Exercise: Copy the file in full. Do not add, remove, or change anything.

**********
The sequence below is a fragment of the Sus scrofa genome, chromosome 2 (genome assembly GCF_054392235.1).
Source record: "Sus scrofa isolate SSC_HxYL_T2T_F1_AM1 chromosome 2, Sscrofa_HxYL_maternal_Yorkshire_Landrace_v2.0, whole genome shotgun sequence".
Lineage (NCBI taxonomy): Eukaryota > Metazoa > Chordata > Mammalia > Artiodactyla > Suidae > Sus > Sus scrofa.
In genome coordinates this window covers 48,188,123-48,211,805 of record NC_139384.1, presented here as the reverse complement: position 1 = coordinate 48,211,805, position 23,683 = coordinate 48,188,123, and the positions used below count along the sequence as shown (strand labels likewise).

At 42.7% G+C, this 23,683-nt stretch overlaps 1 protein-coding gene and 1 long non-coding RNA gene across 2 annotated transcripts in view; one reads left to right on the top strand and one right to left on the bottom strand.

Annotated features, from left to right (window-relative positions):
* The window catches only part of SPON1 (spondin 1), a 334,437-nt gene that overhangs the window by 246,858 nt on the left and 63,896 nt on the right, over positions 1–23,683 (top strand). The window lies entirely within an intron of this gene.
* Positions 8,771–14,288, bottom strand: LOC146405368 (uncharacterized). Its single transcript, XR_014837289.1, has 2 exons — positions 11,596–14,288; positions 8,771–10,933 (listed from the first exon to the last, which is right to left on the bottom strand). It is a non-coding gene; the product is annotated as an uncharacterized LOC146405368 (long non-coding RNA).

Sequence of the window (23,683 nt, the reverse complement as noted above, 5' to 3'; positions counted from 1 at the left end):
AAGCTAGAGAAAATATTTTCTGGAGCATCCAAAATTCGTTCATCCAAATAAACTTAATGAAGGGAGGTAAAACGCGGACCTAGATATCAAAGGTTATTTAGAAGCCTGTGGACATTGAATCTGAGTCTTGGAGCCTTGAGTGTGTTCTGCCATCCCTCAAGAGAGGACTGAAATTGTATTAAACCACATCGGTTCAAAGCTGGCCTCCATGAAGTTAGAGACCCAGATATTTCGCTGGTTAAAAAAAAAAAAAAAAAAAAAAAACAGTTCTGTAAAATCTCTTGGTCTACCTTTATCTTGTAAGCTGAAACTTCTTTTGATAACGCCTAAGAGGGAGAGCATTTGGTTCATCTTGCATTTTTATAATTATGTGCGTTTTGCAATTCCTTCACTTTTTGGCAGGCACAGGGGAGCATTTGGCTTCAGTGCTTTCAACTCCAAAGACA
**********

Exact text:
The sequence below is a fragment of the Sus scrofa genome, chromosome 2 (genome assembly GCF_054392235.1).
Source record: "Sus scrofa isolate SSC_HxYL_T2T_F1_AM1 chromosome 2, Sscrofa_HxYL_maternal_Yorkshire_Landrace_v2.0, whole genome shotgun sequence".
Lineage (NCBI taxonomy): Eukaryota > Metazoa > Chordata > Mammalia > Artiodactyla > Suidae > Sus > Sus scrofa.
In genome coordinates this window covers 48,188,123-48,211,805 of record NC_139384.1, presented here as the reverse complement: position 1 = coordinate 48,211,805, position 23,683 = coordinate 48,188,123, and the positions used below count along the sequence as shown (strand labels likewise).

At 42.7% G+C, this 23,683-nt stretch overlaps 1 protein-coding gene and 1 long non-coding RNA gene across 2 annotated transcripts in view; one reads left to right on the top strand and one right to left on the bottom strand.

Annotated features, from left to right (window-relative positions):
* The window catches only part of SPON1 (spondin 1), a 334,437-nt gene that overhangs the window by 246,858 nt on the left and 63,896 nt on the right, over positions 1–23,683 (top strand). The window lies entirely within an intron of this gene.
* Positions 8,771–14,288, bottom strand: LOC146405368 (uncharacterized). Its single transcript, XR_014837289.1, has 2 exons — positions 11,596–14,288; positions 8,771–10,933 (listed from the first exon to the last, which is right to left on the bottom strand). It is a non-coding gene; the product is annotated as an uncharacterized LOC146405368 (long non-coding RNA).

Sequence of the window (23,683 nt, the reverse complement as noted above, 5' to 3'; positions counted from 1 at the left end):
AAGCTAGAGAAAATATTTTCTGGAGCATCCAAAATTCGTTCATCCAAATAAACTTAATGAAGGGAGGTAAAACGCGGACCTAGATATCAAAGGTTATTTAGAAGCCTGTGGACATTGAATCTGAGTCTTGGAGCCTTGAGTGTGTTCTGCCATCCCTCAAGAGAGGACTGAAATTGTATTAAACCACATCGGTTCAAAGCTGGCCTCCATGAAGTTAGAGACCCAGATATTTCGCTGGTTAAAAAAAAAAAAAAAAAAAAAAAACAGTTCTGTAAAATCTCTTGGTCTACCTTTATCTTGTAAGCTGAAACTTCTTTTGATAACGCCTAAGAGGGAGAGCATTTGGTTCATCTTGCATTTTTATAATTATGTGCGTTTTGCAATTCCTTCACTTTTTGGCAGGCACAGGGGAGCATTTGGCTTCAGTGCTTTCAACTCCAAAGACA